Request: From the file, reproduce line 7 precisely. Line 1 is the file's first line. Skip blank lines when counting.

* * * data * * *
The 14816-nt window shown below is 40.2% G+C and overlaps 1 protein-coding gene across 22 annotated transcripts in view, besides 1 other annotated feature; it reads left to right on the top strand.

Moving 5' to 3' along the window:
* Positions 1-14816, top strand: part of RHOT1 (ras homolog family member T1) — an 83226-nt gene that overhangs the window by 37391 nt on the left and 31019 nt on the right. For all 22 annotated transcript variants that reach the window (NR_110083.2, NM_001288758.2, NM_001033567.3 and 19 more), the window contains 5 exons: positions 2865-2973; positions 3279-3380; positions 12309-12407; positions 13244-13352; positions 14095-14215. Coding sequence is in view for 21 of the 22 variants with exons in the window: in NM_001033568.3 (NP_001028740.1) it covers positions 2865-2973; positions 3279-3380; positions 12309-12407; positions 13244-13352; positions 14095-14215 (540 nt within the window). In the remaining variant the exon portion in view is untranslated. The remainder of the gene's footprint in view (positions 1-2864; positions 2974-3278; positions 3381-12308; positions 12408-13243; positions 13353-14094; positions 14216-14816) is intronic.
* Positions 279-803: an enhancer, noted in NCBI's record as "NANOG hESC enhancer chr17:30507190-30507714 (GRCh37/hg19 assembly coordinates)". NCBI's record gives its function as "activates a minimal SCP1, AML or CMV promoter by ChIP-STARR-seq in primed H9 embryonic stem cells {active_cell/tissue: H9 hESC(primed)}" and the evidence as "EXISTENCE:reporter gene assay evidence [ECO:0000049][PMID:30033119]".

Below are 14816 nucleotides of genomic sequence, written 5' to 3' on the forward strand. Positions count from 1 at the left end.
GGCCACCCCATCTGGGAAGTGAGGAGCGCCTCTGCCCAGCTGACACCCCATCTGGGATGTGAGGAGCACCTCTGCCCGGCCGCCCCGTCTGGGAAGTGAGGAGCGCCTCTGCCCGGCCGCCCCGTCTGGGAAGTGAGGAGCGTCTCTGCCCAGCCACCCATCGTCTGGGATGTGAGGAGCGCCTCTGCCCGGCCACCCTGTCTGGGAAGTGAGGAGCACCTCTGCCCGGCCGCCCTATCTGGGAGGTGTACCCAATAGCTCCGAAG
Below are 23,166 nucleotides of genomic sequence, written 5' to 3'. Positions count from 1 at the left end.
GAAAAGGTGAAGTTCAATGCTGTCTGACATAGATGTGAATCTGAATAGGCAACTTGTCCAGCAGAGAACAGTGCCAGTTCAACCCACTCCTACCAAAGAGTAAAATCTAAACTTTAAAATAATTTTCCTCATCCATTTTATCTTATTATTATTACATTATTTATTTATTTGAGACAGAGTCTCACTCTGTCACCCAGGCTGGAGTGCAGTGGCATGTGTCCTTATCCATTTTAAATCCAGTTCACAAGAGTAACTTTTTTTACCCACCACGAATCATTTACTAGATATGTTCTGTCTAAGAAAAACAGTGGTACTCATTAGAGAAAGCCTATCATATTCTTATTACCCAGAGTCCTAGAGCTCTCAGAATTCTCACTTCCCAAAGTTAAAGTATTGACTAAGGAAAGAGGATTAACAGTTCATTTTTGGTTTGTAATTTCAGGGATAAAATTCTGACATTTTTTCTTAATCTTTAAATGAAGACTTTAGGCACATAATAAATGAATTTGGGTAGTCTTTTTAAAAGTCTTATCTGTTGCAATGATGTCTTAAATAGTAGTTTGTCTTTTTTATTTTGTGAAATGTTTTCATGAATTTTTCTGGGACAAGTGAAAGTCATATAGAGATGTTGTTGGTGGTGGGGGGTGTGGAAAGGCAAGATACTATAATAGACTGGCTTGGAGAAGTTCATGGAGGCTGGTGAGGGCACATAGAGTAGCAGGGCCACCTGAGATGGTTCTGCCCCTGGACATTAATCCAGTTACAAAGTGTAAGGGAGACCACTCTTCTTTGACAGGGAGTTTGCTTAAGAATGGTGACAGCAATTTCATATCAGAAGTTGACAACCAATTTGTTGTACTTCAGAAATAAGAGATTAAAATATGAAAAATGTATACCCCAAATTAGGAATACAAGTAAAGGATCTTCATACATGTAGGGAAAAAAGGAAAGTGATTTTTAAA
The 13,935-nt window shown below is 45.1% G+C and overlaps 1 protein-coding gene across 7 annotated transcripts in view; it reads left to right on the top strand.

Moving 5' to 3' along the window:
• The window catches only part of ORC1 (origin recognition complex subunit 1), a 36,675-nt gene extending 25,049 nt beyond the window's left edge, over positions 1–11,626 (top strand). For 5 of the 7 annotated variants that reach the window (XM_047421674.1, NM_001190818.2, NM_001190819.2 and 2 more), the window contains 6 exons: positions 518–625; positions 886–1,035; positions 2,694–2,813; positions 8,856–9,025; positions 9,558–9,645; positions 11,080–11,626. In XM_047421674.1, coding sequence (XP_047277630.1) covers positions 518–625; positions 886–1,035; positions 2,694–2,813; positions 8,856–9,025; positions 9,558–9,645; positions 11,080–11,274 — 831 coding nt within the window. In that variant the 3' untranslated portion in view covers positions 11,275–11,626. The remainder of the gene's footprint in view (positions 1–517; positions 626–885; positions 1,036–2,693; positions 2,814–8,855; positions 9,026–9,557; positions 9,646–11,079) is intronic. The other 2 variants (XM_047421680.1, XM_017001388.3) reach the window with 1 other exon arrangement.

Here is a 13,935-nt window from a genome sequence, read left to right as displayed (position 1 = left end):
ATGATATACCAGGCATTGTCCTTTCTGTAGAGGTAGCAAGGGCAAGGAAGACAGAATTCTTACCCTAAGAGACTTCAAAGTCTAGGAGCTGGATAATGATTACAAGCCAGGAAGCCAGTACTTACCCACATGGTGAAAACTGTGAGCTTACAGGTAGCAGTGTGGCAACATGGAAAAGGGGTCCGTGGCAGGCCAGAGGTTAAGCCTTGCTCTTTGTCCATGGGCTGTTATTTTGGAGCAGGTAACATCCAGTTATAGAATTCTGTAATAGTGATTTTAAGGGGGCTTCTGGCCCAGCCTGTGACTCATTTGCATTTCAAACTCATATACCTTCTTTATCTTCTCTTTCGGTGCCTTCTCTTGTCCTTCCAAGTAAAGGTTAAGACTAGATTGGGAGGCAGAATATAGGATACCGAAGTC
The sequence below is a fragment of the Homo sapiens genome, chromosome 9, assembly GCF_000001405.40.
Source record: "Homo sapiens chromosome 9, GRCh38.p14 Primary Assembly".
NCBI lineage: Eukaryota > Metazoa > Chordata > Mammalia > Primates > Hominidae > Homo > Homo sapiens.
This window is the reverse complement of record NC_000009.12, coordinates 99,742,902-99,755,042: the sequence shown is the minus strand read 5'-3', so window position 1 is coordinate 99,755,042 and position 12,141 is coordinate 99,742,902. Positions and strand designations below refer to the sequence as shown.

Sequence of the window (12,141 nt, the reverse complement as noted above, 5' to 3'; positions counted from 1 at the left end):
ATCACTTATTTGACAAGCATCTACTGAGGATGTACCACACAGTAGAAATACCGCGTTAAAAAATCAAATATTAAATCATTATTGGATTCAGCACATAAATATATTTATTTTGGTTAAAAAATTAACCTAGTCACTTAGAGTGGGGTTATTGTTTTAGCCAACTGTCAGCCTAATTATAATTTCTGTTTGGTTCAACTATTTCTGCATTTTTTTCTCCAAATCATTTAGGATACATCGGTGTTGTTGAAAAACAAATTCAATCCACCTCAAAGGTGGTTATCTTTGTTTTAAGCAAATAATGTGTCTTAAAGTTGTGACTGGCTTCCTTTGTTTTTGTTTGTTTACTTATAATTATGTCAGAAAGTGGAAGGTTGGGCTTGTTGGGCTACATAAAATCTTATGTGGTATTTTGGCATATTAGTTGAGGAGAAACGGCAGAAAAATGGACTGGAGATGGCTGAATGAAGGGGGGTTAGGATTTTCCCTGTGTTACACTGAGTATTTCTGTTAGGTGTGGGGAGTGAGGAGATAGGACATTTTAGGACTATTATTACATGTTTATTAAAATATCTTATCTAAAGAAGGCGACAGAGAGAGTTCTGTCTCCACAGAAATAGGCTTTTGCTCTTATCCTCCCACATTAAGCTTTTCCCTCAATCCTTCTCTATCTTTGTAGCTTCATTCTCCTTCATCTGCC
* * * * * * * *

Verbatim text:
Below are 23,166 nucleotides of genomic sequence, written 5' to 3'. Positions count from 1 at the left end.